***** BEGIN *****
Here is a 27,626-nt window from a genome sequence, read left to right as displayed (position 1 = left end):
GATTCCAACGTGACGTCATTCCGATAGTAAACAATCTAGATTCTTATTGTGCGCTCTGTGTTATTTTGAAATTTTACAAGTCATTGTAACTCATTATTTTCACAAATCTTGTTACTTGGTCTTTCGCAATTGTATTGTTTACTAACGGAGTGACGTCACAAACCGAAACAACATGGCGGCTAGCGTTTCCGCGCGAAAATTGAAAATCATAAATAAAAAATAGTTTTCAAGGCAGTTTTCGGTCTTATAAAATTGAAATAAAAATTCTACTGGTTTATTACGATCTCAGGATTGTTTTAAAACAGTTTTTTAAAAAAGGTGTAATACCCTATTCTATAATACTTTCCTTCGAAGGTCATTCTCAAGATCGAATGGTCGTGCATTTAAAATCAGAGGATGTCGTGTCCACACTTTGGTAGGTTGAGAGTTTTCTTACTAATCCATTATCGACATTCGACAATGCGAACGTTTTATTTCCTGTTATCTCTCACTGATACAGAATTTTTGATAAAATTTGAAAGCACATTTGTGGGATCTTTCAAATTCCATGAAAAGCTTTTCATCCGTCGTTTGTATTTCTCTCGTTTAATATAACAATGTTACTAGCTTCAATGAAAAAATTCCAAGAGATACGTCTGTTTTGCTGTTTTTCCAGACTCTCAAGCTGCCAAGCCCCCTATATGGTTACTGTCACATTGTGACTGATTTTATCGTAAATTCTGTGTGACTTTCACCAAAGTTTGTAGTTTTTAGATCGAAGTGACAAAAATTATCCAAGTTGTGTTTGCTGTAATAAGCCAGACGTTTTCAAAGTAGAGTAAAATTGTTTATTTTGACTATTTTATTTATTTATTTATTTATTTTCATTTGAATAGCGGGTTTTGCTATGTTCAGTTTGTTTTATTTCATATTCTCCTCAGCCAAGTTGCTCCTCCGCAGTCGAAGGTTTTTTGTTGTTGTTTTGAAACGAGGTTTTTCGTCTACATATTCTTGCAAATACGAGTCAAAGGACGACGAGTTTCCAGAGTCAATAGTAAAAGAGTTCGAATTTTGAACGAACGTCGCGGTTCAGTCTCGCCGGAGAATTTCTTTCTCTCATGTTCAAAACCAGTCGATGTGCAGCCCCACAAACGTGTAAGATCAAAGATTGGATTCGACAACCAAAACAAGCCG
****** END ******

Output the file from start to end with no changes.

Here is a 27,626-nt window from a genome sequence, read left to right as displayed (position 1 = left end):
GATTCCAACGTGACGTCATTCCGATAGTAAACAATCTAGATTCTTATTGTGCGCTCTGTGTTATTTTGAAATTTTACAAGTCATTGTAACTCATTATTTTCACAAATCTTGTTACTTGGTCTTTCGCAATTGTATTGTTTACTAACGGAGTGACGTCACAAACCGAAACAACATGGCGGCTAGCGTTTCCGCGCGAAAATTGAAAATCATAAATAAAAAATAGTTTTCAAGGCAGTTTTCGGTCTTATAAAATTGAAATAAAAATTCTACTGGTTTATTACGATCTCAGGATTGTTTTAAAACAGTTTTTTAAAAAAGGTGTAATACCCTATTCTATAATACTTTCCTTCGAAGGTCATTCTCAAGATCGAATGGTCGTGCATTTAAAATCAGAGGATGTCGTGTCCACACTTTGGTAGGTTGAGAGTTTTCTTACTAATCCATTATCGACATTCGACAATGCGAACGTTTTATTTCCTGTTATCTCTCACTGATACAGAATTTTTGATAAAATTTGAAAGCACATTTGTGGGATCTTTCAAATTCCATGAAAAGCTTTTCATCCGTCGTTTGTATTTCTCTCGTTTAATATAACAATGTTACTAGCTTCAATGAAAAAATTCCAAGAGATACGTCTGTTTTGCTGTTTTTCCAGACTCTCAAGCTGCCAAGCCCCCTATATGGTTACTGTCACATTGTGACTGATTTTATCGTAAATTCTGTGTGACTTTCACCAAAGTTTGTAGTTTTTAGATCGAAGTGACAAAAATTATCCAAGTTGTGTTTGCTGTAATAAGCCAGACGTTTTCAAAGTAGAGTAAAATTGTTTATTTTGACTATTTTATTTATTTATTTATTTATTTTCATTTGAATAGCGGGTTTTGCTATGTTCAGTTTGTTTTATTTCATATTCTCCTCAGCCAAGTTGCTCCTCCGCAGTCGAAGGTTTTTTGTTGTTGTTTTGAAACGAGGTTTTTCGTCTACATATTCTTGCAAATACGAGTCAAAGGACGACGAGTTTCCAGAGTCAATAGTAAAAGAGTTCGAATTTTGAACGAACGTCGCGGTTCAGTCTCGCCGGAGAATTTCTTTCTCTCATGTTCAAAACCAGTCGATGTGCAGCCCCACAAACGTGTAAGATCAAAGATTGGATTCGACAACCAAAACAAGCCG